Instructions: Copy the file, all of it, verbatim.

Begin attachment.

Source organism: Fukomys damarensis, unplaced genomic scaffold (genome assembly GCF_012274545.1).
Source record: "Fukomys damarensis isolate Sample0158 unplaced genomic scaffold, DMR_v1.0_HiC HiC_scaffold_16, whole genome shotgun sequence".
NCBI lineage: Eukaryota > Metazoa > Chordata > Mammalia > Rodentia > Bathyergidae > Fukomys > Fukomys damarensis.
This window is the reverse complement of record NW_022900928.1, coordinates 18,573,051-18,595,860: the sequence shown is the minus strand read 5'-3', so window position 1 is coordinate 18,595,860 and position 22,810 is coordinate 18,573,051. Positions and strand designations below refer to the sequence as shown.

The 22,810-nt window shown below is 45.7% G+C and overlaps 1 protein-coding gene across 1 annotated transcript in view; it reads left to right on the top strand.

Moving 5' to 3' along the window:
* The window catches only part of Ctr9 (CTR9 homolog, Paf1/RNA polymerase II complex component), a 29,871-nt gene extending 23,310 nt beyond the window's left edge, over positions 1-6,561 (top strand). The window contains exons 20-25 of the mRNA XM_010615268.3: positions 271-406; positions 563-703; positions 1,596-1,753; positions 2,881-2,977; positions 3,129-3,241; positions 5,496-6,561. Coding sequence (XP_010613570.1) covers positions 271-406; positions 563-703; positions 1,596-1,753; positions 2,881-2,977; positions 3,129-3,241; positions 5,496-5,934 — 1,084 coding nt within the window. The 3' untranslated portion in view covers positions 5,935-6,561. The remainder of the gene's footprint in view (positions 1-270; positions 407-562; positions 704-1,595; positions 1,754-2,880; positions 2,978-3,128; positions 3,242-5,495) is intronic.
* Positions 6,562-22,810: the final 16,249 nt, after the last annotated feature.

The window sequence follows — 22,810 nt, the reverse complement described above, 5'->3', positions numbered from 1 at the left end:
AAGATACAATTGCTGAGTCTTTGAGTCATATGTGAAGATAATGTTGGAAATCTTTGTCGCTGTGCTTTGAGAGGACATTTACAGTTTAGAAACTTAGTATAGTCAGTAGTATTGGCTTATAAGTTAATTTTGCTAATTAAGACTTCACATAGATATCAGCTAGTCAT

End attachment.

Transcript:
Source organism: Fukomys damarensis, unplaced genomic scaffold (genome assembly GCF_012274545.1).
Source record: "Fukomys damarensis isolate Sample0158 unplaced genomic scaffold, DMR_v1.0_HiC HiC_scaffold_16, whole genome shotgun sequence".
NCBI lineage: Eukaryota > Metazoa > Chordata > Mammalia > Rodentia > Bathyergidae > Fukomys > Fukomys damarensis.
This window is the reverse complement of record NW_022900928.1, coordinates 18,573,051-18,595,860: the sequence shown is the minus strand read 5'-3', so window position 1 is coordinate 18,595,860 and position 22,810 is coordinate 18,573,051. Positions and strand designations below refer to the sequence as shown.

The 22,810-nt window shown below is 45.7% G+C and overlaps 1 protein-coding gene across 1 annotated transcript in view; it reads left to right on the top strand.

Moving 5' to 3' along the window:
* The window catches only part of Ctr9 (CTR9 homolog, Paf1/RNA polymerase II complex component), a 29,871-nt gene extending 23,310 nt beyond the window's left edge, over positions 1-6,561 (top strand). The window contains exons 20-25 of the mRNA XM_010615268.3: positions 271-406; positions 563-703; positions 1,596-1,753; positions 2,881-2,977; positions 3,129-3,241; positions 5,496-6,561. Coding sequence (XP_010613570.1) covers positions 271-406; positions 563-703; positions 1,596-1,753; positions 2,881-2,977; positions 3,129-3,241; positions 5,496-5,934 — 1,084 coding nt within the window. The 3' untranslated portion in view covers positions 5,935-6,561. The remainder of the gene's footprint in view (positions 1-270; positions 407-562; positions 704-1,595; positions 1,754-2,880; positions 2,978-3,128; positions 3,242-5,495) is intronic.
* Positions 6,562-22,810: the final 16,249 nt, after the last annotated feature.

The window sequence follows — 22,810 nt, the reverse complement described above, 5'->3', positions numbered from 1 at the left end:
AAGATACAATTGCTGAGTCTTTGAGTCATATGTGAAGATAATGTTGGAAATCTTTGTCGCTGTGCTTTGAGAGGACATTTACAGTTTAGAAACTTAGTATAGTCAGTAGTATTGGCTTATAAGTTAATTTTGCTAATTAAGACTTCACATAGATATCAGCTAGTCAT